India-Pakistan tensions cast long shadow over president Barack Obama’s visit, the US media reported on Sunday as a think-tank expert said that the US leader might ask New Delhi to resume dialogue with Islamabad.
The White House, meanwhile, has said that the Pakistani government recognised that extremists operating in “virtual impunity” in certain areas of the country posed a significant threat to its citizens.
In a report on Obama’s visit, The Wall Street Journal observed that the US president had arrived in New Delhi “at a time of escalating tensions between India and Pakistan”, who had recently been trading heavy fire across the LOC.
Joshua White, an analyst at the Stimson Centre, a think-tank in Washington, told WSJ that the resumption of India-Pakistan dialogue was important for maintaining a durable peace in South Asia.
“As long as India and Pakistan are not talking there is a heightened risk that a terrorist attack in India, or a spiralling border skirmish, could spark a crisis,” he said.
White also said that during the current visit, Obama was likely to urge prime minister Narendra Modi to resume some kind of dialogue with Pakistan.
“To avoid being seen as chiding his host, the president probably intends to deliver this message behind closed doors,” he said.
White House Deputy National-Security Adviser Ben Rhodes told reporters in Washington earlier this week that the pursuit of dialogue “is something that the United States has consistently supported, and we will continue to do so”.
And at another news briefing at the White House, press secretary Josh Earnest indicated that for the resumption of dialogue, it was important that Pakistan stopped all terrorist activities emanating from its soil.
“For a long time, this administration has expressed concerns about some areas of Pakistan where extremists operate in virtual impunity, and in many cases, use that safe haven to carry out attacks against American forces … in Afghanistan,” he said.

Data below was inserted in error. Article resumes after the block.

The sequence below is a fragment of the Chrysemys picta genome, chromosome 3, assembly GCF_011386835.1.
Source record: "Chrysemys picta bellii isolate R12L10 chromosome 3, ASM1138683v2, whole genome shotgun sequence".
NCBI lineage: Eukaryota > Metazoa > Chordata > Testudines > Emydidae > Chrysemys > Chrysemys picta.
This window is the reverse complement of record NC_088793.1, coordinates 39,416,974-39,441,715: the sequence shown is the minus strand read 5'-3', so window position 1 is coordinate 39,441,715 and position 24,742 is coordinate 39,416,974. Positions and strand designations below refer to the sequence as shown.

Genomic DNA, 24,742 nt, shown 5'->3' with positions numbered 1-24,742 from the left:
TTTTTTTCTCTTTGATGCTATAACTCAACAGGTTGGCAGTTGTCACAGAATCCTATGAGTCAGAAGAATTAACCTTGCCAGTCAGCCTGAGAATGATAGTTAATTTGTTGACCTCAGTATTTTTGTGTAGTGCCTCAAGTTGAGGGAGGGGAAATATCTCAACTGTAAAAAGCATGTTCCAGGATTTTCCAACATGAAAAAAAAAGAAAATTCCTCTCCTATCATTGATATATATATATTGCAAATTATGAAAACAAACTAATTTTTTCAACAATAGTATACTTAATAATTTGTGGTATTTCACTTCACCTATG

The United States remained concerned about this and had raised those concerns with Pakistan as well, he said.
Earnest, however, noted that recently Pakistan had taken “additional steps” to try to root out the extremists operating in that area.
The White House official pointed out that while the United States welcomed these measures, “those are steps that are ultimately taken by the Pakistani government because they recognise that the extremist threat that exists in their country poses a significant threat to their citizens”.
He noted that on December 16, Taliban terrorists attacked a school in Peshawar and killed 132 children.
The attack endorsed the US position that “far more victims” of these terrorist attacks “are Muslim than are anybody else”, Earnest said.
US Secretary of State John Kerry told the World Economic Forum in Davos on Friday that attacks like the Taliban-claimed massacre at a Peshawar school could never be rationalised.
“This kind of atrocity can never be rationalised. It has to be opposed by every fibre of our being,” he said. But in the fight against “anarchy”, “we have to also keep our heads”, Kerry warned.
“There is no room for sectarian division. There is no room for anti-Semitism or Islamophobia,” he added.